Former WTA World No.1 players and International Tennis Hall of Fame members Billie Jean King and Tracy Austin each opened up about the history and current state of the game in online interviews this week.

King, a 12-time Grand Slam singles champion and pioneer of the WTA, appeared alongside former ATP World No.1 and two-time Olympic champion Andy Murray on Thursday as they touched on numerous topics with chief international anchor Christiane Amanpour on CNN International.

WTA Legend King stated that the unscheduled hiatus during the professional tennis tours would be an apt time for the elite athletes to heal themselves in various ways, from resting any lingering physical injuries to meditating in support of their emotional states.

"To think about being the best player you can be, I'm really big about mental, emotional, and physical [together]," said King. "I think the greatest players in the world -- it doesn't matter what generation -- have always been the strongest emotionally."

"I think it's really, really important to have reflection time," King continued. "And, also, what are your new goals? You've got to come out of this, it's going to be different, and you've got to adapt."

Read more: Navratilova, Evert reminisce in expansive Instagram Live chat

Meanwhile, Murray discussed the boon of working with another former WTA World No.1, Amelie Mauresmo, during some of his most fruitful years on tour as an example of the benefits of increasing gender equality at the coaching level.

"Mauresmo was a former World No.1, a Grand Slam champion, fantastic player, extremely qualified to coach," Murray continued, as he also credited Darren Cahill, coach of Simona Halep, for spurring him on even further towards considering women for his coaching positions.

"I started to talk to my mom [Judy] a little bit more about it," added Murray, who worked with both his mother and former Top 10 player Olga Morozova during his junior career. "She's someone who's been inspired by Billie Jean's work, and I started to take more interest in it."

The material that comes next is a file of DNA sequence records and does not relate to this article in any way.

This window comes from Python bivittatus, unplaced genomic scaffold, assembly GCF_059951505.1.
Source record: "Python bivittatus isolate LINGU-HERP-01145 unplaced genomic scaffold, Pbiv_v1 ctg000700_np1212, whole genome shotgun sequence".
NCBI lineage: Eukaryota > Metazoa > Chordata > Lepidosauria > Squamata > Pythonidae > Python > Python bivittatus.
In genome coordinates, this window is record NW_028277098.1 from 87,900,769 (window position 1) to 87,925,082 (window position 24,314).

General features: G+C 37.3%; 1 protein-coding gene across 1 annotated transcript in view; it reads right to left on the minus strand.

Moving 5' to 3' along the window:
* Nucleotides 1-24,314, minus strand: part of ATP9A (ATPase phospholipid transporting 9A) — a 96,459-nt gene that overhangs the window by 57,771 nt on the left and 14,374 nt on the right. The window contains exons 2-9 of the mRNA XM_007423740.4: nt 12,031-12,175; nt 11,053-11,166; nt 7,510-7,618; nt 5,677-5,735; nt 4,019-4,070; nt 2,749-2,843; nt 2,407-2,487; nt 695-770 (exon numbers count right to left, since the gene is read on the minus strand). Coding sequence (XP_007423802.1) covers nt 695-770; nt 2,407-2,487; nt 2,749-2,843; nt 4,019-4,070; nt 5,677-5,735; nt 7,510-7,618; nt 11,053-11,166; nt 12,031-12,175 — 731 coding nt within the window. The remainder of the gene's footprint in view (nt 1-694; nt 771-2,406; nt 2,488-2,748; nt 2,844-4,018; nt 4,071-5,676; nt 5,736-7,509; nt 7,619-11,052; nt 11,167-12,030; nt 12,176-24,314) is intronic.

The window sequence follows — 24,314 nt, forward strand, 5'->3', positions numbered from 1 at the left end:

A day prior, two-time US Open titlist Austin spoke with commentator Blair Henley via live chat on the International Tennis Hall of Fame's Facebook's page, where the former teenage sensation talked about the past and present of professional tennis and her career as a player and a broadcaster.

Currently, Austin's three grown sons are back in the house during stay-at-home initiatives, and she is enjoying having "everybody at home, for breakfast, lunch, and dinner. It's really been a lot of fun to see them interact as adults. [We] just play games; we started a little mini-garden out back with zucchini and tomatoes, just to do something different."

Austin additionally talked about her time as a teenage prodigy and the pressure that came with being a burgeoning superstar -- which she handled with aplomb, leading to victories at the US Open in 1979 and 1981.

"I think pressure is self-imposed, because it's allowing you to listen to everybody and what they're saying, and then raising your expectations," said Austin. "Those are the goals that I had for myself, so I was always thinking forward. I wasn't looking back and trying to defend something."

"When I would go on the court, I felt so many players were trying to not lose, and that's not the way you can go out and play your best tennis," Austin continued. "You have to go out and think how I'm going to execute, how I'm going to win, how i'm going to battle, and let the chips fall where they may."

Austin also discussed using King, one of her idols, for an elementary school biographical report. "Billie came to our club to do a Wilson commercial when I was in fourth grade," said Austin. "I had pictures with Billie, I had quotes, I had the autograph. I thought this was going to get me the A-plus for sure!"

But Austin laughingly explained that she ended up with an "A-minus, because I didn't indent enough!"

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